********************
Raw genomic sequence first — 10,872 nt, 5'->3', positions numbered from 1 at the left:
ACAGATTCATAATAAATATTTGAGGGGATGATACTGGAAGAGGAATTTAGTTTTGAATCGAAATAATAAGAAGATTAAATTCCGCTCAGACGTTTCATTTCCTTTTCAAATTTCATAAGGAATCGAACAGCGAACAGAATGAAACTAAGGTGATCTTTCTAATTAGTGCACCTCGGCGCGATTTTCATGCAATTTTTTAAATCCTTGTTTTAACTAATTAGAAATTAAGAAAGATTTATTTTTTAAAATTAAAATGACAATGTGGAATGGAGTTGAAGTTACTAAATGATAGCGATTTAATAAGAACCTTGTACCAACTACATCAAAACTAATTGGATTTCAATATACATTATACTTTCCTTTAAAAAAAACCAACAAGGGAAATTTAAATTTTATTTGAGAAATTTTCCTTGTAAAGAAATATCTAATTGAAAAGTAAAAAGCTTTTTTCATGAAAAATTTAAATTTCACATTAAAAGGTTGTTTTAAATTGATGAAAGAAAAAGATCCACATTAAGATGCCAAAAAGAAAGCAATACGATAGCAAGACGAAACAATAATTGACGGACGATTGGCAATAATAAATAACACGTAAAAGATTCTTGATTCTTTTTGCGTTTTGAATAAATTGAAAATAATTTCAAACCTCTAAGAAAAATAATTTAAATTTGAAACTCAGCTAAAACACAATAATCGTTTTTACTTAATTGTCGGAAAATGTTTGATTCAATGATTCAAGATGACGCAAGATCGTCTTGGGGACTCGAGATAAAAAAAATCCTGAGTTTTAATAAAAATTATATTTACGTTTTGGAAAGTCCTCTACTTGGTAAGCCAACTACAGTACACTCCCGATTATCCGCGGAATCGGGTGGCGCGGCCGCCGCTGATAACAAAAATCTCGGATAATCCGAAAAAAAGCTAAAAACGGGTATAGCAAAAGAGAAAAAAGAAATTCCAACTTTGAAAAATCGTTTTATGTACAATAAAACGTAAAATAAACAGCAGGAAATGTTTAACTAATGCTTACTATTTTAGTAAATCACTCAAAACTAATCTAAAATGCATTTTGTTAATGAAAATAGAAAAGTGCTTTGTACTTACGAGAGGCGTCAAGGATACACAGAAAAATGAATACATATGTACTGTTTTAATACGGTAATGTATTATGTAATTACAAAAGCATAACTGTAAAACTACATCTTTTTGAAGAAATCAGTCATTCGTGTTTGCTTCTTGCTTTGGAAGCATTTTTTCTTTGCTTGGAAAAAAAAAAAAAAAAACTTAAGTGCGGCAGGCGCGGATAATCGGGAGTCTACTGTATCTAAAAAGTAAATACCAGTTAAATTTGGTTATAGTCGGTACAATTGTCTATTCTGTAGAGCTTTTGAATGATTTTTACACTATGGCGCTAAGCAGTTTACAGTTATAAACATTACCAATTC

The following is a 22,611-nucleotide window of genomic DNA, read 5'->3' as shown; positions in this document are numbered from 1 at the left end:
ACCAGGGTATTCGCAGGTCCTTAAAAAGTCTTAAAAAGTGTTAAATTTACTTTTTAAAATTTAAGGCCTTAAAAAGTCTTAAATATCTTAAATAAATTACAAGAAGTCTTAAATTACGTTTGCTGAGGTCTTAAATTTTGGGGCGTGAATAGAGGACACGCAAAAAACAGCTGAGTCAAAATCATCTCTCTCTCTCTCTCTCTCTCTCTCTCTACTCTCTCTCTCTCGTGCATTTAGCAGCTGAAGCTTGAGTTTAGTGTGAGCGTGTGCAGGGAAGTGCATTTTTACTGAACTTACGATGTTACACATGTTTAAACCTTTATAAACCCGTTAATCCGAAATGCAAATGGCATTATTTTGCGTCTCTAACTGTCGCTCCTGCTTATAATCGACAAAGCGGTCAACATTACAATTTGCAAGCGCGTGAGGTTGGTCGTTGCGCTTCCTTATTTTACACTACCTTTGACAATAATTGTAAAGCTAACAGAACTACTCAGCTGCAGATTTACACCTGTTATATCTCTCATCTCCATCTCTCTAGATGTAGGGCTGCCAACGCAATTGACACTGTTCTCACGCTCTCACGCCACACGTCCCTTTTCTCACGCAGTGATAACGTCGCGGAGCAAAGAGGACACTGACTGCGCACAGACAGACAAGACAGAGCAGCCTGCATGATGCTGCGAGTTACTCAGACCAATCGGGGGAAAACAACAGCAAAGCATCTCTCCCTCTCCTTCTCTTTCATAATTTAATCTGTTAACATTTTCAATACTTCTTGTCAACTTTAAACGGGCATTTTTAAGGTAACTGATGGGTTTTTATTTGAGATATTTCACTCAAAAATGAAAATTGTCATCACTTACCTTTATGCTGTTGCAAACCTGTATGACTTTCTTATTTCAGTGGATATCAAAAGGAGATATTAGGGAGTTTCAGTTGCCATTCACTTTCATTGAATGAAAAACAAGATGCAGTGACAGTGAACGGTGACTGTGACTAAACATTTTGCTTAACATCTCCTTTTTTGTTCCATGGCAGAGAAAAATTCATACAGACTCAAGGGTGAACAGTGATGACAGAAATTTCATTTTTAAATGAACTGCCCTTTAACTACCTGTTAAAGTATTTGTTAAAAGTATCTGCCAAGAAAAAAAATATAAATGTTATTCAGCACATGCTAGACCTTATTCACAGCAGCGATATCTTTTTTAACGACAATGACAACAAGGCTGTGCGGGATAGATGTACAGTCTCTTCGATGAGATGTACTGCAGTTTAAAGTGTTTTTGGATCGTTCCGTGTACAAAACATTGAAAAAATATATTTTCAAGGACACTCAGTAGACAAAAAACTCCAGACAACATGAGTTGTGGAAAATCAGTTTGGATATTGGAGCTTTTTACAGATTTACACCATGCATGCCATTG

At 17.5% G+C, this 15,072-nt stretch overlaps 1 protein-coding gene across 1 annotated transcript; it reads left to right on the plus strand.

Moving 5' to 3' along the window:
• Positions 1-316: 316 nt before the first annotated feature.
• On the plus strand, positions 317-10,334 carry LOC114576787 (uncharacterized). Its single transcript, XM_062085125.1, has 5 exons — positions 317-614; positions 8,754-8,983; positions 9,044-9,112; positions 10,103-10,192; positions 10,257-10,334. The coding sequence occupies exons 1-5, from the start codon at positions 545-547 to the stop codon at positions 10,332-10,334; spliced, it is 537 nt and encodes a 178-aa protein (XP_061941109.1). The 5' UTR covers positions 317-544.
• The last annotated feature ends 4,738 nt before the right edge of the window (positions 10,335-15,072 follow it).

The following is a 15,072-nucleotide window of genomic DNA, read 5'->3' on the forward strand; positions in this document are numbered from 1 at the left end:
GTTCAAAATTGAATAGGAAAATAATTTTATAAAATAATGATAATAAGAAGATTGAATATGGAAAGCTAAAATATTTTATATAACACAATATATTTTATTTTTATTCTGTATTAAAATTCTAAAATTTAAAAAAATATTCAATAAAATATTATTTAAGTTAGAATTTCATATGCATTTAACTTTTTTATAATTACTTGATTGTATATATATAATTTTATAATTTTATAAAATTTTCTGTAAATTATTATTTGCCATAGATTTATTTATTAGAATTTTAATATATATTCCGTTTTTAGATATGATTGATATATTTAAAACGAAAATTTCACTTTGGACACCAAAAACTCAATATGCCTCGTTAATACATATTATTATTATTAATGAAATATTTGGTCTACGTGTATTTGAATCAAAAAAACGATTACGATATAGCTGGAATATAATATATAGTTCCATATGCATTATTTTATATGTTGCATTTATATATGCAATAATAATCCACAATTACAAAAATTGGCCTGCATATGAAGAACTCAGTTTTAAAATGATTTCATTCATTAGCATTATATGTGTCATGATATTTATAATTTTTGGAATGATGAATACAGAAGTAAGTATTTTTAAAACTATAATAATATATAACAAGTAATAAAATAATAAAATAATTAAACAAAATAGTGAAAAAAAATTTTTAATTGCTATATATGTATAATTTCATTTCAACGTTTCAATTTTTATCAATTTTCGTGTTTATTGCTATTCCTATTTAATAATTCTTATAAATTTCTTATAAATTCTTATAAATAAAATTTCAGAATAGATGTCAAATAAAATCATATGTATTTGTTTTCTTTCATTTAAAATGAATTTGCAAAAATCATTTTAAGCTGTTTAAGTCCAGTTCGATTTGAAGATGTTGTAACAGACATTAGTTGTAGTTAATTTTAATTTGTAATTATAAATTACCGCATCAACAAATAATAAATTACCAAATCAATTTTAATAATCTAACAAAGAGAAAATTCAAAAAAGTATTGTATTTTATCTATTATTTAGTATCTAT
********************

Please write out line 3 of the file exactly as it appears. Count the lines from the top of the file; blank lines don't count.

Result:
The following is a 22,611-nucleotide window of genomic DNA, read 5'->3' as shown; positions in this document are numbered from 1 at the left end: